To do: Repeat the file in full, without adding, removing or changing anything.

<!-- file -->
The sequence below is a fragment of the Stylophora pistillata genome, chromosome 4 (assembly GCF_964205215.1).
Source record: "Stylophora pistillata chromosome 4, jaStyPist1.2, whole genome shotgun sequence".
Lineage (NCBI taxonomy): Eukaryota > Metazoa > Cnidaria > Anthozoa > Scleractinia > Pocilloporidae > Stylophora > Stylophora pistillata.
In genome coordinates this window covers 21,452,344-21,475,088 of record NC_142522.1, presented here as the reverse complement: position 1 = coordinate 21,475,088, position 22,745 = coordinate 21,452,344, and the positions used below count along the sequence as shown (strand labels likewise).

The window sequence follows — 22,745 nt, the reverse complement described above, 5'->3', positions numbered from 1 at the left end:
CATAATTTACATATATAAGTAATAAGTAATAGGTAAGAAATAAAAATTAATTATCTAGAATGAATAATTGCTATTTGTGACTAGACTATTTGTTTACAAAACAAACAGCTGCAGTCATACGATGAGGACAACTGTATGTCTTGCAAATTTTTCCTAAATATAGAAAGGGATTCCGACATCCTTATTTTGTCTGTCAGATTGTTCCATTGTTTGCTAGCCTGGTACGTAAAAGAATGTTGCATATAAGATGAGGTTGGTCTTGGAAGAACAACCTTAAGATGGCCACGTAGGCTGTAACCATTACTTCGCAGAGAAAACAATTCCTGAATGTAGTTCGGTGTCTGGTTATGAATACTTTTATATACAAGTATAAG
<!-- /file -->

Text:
The sequence below is a fragment of the Stylophora pistillata genome, chromosome 4 (assembly GCF_964205215.1).
Source record: "Stylophora pistillata chromosome 4, jaStyPist1.2, whole genome shotgun sequence".
Lineage (NCBI taxonomy): Eukaryota > Metazoa > Cnidaria > Anthozoa > Scleractinia > Pocilloporidae > Stylophora > Stylophora pistillata.
In genome coordinates this window covers 21,452,344-21,475,088 of record NC_142522.1, presented here as the reverse complement: position 1 = coordinate 21,475,088, position 22,745 = coordinate 21,452,344, and the positions used below count along the sequence as shown (strand labels likewise).

The window sequence follows — 22,745 nt, the reverse complement described above, 5'->3', positions numbered from 1 at the left end:
CATAATTTACATATATAAGTAATAAGTAATAGGTAAGAAATAAAAATTAATTATCTAGAATGAATAATTGCTATTTGTGACTAGACTATTTGTTTACAAAACAAACAGCTGCAGTCATACGATGAGGACAACTGTATGTCTTGCAAATTTTTCCTAAATATAGAAAGGGATTCCGACATCCTTATTTTGTCTGTCAGATTGTTCCATTGTTTGCTAGCCTGGTACGTAAAAGAATGTTGCATATAAGATGAGGTTGGTCTTGGAAGAACAACCTTAAGATGGCCACGTAGGCTGTAACCATTACTTCGCAGAGAAAACAATTCCTGAATGTAGTTCGGTGTCTGGTTATGAATACTTTTATATACAAGTATAAG